The Football Association (FA) – England’s governing body for soccer – has made a point of cracking down harshly on players and staff members who violate rules about betting on matches. Apparently, they’re willing to go very, very far down the league ladder to find and punish those who break those rules.
Betting Rule Breaches
The FA punished three players from AFC Hayes for admitting to multiple breaches of their betting rules. Each player was fined and suspended, with the punishments varying based on the number of bets made by the players. According to reports, none of the players are accused of betting on matches played by AFC Hayes, but they were betting on games within leagues and competitions on which they were competing, which is against FA policy.
If you haven’t heard of AFC Hayes, that’s okay: it doesn’t make you a bad soccer fan, as even many English fans have only heard the name in passing. The team plays way down in the Southern League Division One Central, a league composed of semi-professional and amateur squads in the eighth tier of English soccer. The team’s greatest achievements in the past include winning the Spartan South Midlands League Premier Division South and once reaching the second qualifying round of the FA Cup competition. Attendance at home matches is typically measured in the low hundreds.
The three players involved in the betting scandal were Lawrence Shennan, Ben Good, and Chevy Hart. Shennan, a striker, was suspended for a full two years and fined £580.20 (about $944), which included a return of £330.20 ($537) in profit from the bets he placed.
Goode, a goalkeeper, faces a one-year ban and was fined £606.42 ($987), including £456.42 ($743) in gambling profits. Finally, Hart – a defender – took a relatively light four-month suspension and a £145.65 fine ($237), including £45.65 ($75) in profits from his bets.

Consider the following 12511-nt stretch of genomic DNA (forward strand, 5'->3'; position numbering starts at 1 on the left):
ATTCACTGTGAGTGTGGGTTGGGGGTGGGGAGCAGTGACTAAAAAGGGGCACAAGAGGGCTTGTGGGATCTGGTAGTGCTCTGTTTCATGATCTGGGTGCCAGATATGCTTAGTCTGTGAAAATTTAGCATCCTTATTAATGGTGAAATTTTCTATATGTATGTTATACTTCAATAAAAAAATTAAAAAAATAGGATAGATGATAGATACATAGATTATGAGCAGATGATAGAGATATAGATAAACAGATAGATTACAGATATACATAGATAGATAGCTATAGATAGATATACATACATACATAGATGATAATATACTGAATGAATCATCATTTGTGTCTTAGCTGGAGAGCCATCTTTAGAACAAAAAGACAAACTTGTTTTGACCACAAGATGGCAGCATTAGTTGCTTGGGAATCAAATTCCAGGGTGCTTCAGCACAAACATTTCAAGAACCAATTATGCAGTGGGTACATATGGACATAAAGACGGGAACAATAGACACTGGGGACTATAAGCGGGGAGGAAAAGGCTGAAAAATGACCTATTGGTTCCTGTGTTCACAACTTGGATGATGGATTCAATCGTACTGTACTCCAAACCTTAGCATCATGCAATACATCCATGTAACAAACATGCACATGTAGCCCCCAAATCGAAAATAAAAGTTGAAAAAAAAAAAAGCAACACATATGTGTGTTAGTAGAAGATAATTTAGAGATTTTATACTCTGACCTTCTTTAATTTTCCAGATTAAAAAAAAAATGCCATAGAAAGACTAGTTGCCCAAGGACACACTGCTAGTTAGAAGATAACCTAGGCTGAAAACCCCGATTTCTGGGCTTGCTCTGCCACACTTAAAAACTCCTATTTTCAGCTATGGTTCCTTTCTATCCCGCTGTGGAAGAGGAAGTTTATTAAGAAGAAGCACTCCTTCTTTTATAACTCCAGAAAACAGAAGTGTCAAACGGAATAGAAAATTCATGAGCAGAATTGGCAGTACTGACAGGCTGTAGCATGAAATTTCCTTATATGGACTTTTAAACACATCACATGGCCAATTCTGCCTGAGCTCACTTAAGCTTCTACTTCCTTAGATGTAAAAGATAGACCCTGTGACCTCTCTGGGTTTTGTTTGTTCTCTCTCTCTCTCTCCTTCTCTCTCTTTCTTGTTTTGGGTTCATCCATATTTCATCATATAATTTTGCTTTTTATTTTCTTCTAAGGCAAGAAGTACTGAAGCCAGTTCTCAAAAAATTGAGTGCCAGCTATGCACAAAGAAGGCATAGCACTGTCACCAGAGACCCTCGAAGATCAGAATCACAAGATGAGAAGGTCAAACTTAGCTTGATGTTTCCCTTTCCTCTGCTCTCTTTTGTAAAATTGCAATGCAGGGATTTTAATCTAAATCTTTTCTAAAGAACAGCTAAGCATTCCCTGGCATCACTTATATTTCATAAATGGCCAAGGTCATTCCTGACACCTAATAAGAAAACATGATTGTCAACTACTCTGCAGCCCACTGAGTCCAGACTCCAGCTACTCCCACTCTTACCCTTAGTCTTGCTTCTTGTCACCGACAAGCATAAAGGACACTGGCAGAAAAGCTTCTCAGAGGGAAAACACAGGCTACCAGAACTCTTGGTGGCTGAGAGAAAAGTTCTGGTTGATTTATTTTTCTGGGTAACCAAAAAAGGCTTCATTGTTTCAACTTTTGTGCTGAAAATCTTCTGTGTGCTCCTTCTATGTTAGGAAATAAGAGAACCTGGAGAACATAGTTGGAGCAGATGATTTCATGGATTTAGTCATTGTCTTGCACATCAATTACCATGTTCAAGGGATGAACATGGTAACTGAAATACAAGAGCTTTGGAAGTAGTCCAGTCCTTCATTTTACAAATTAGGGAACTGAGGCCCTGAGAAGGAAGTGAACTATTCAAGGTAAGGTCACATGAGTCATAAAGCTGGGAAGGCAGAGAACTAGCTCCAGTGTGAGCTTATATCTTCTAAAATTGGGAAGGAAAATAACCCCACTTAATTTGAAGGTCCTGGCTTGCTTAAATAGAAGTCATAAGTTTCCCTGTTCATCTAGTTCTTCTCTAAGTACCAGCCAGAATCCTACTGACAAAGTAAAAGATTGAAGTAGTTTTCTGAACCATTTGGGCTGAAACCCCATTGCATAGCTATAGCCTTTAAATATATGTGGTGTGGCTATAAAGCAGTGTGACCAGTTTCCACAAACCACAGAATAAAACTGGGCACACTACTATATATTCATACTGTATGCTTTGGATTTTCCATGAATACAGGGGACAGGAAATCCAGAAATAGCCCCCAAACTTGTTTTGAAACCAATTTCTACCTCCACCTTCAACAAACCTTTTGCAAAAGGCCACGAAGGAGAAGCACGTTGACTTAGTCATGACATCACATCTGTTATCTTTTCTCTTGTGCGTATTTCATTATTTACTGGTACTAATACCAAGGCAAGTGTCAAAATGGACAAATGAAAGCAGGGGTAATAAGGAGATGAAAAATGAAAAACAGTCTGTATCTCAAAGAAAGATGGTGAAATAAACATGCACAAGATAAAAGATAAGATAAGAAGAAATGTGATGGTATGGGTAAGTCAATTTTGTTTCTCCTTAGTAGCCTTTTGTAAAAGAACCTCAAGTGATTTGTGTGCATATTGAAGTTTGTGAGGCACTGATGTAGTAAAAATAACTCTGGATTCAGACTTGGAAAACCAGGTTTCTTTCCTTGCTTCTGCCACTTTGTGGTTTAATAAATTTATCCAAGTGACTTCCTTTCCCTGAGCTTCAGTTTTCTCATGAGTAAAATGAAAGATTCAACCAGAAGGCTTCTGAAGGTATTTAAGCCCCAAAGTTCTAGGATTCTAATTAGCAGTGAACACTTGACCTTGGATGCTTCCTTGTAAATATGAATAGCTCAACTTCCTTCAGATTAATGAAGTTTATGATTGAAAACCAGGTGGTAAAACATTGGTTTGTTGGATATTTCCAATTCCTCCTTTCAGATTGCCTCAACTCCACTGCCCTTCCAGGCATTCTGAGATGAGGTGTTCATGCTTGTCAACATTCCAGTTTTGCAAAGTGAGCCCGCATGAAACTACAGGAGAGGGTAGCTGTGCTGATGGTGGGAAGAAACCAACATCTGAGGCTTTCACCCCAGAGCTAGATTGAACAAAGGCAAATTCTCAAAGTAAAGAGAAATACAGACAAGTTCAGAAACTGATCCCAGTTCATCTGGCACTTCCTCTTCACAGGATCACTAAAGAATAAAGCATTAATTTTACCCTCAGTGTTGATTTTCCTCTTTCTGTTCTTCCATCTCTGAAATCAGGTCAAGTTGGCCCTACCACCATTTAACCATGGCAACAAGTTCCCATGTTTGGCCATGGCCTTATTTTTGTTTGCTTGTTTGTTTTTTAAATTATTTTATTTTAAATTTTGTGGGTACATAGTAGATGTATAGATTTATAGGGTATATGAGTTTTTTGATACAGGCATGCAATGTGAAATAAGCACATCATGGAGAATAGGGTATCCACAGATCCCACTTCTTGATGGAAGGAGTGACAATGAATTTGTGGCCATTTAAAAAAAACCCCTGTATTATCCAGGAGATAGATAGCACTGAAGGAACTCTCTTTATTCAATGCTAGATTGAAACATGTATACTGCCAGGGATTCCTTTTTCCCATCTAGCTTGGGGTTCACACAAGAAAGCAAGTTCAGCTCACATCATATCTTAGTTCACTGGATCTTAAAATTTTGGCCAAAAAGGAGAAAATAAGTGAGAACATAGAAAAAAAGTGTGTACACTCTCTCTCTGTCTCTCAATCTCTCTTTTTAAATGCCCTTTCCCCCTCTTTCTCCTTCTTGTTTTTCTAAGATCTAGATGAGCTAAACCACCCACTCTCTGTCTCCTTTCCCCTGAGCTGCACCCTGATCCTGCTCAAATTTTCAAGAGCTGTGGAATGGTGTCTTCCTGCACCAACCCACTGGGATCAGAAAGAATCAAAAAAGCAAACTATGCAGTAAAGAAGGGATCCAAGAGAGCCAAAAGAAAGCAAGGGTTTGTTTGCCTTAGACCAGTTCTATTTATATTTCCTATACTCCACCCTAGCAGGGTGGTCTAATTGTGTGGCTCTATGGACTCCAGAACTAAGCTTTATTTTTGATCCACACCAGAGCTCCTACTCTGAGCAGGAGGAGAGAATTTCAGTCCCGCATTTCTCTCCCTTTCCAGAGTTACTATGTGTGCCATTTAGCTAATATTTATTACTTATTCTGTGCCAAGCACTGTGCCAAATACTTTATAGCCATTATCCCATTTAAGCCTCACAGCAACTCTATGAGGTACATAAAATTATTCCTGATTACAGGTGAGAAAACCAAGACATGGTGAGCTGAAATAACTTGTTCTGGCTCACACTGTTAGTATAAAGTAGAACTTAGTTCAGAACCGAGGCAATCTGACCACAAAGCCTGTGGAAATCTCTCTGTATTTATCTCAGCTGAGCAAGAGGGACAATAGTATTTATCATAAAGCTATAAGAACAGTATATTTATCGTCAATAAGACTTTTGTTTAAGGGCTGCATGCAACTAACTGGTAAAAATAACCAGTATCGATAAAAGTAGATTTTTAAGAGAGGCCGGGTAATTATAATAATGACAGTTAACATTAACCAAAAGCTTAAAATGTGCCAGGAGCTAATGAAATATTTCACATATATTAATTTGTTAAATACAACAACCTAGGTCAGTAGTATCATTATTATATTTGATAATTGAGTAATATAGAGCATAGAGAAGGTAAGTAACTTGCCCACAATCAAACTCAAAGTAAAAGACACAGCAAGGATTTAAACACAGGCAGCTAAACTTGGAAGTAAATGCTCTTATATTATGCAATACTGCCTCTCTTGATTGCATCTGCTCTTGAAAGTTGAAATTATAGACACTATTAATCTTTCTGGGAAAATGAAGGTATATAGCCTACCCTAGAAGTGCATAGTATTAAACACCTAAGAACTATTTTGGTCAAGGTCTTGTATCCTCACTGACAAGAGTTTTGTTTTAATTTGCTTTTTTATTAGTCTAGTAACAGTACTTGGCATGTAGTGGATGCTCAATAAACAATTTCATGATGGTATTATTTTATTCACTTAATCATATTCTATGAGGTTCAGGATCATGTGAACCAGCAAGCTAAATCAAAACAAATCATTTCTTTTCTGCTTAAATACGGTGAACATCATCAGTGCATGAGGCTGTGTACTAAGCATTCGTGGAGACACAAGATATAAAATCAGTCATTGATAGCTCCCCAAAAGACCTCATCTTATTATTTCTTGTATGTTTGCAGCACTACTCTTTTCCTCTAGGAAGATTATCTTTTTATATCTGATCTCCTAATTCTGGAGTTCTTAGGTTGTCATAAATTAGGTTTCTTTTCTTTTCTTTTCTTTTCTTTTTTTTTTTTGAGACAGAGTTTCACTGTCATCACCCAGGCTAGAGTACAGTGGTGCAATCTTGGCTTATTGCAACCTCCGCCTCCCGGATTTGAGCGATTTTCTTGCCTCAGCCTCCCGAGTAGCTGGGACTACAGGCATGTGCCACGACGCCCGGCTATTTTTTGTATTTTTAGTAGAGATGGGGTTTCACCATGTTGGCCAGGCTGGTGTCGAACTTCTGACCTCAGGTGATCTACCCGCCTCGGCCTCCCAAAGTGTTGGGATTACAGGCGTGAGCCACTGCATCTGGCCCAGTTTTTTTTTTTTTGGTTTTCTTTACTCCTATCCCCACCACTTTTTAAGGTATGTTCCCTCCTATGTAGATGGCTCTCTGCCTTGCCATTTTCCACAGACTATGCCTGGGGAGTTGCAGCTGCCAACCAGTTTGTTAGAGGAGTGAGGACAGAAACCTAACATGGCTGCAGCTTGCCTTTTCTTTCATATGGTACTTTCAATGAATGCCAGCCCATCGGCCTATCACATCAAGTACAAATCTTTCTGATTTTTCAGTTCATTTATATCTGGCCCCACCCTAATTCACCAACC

The punishments for at least Shennan and Goode were put on hold for the moment at an FA Independent Regulatory Commission hearing, by request of the players themselves. The players are awaiting a written explanation of the charges against them, and then may choose to appeal the decision. It’s unclear whether Hart plans to take any actions to dispute his fine or suspension.
More Players Targeted
The amounts involved – and the stature of the players – may be small in this case, but that doesn’t meant that the FA hasn’t gone after bigger targets as well. Accrington Stanley may be a relatively unknown professional soccer team, but its managing director Robert Heys made a huge splash when he was suspended for 21 months and fined £1,000 ($1,627) in August for an astounding 735 violations of FA betting rules. That included 231 bets on games his team was playing in, including 37 bets on his own squad to lose.
Big name players have also been targeted by the FA in recent months. Crystal Palace striker Cameron Jerome faced a £50,000 ($81,375) fine in August while playing for Stoke for betting on games (though not any his team was playing in), while Tottenham midfielder Andros Townsend took a £18,000 ($29,295) penalty and a short suspension for similar violations.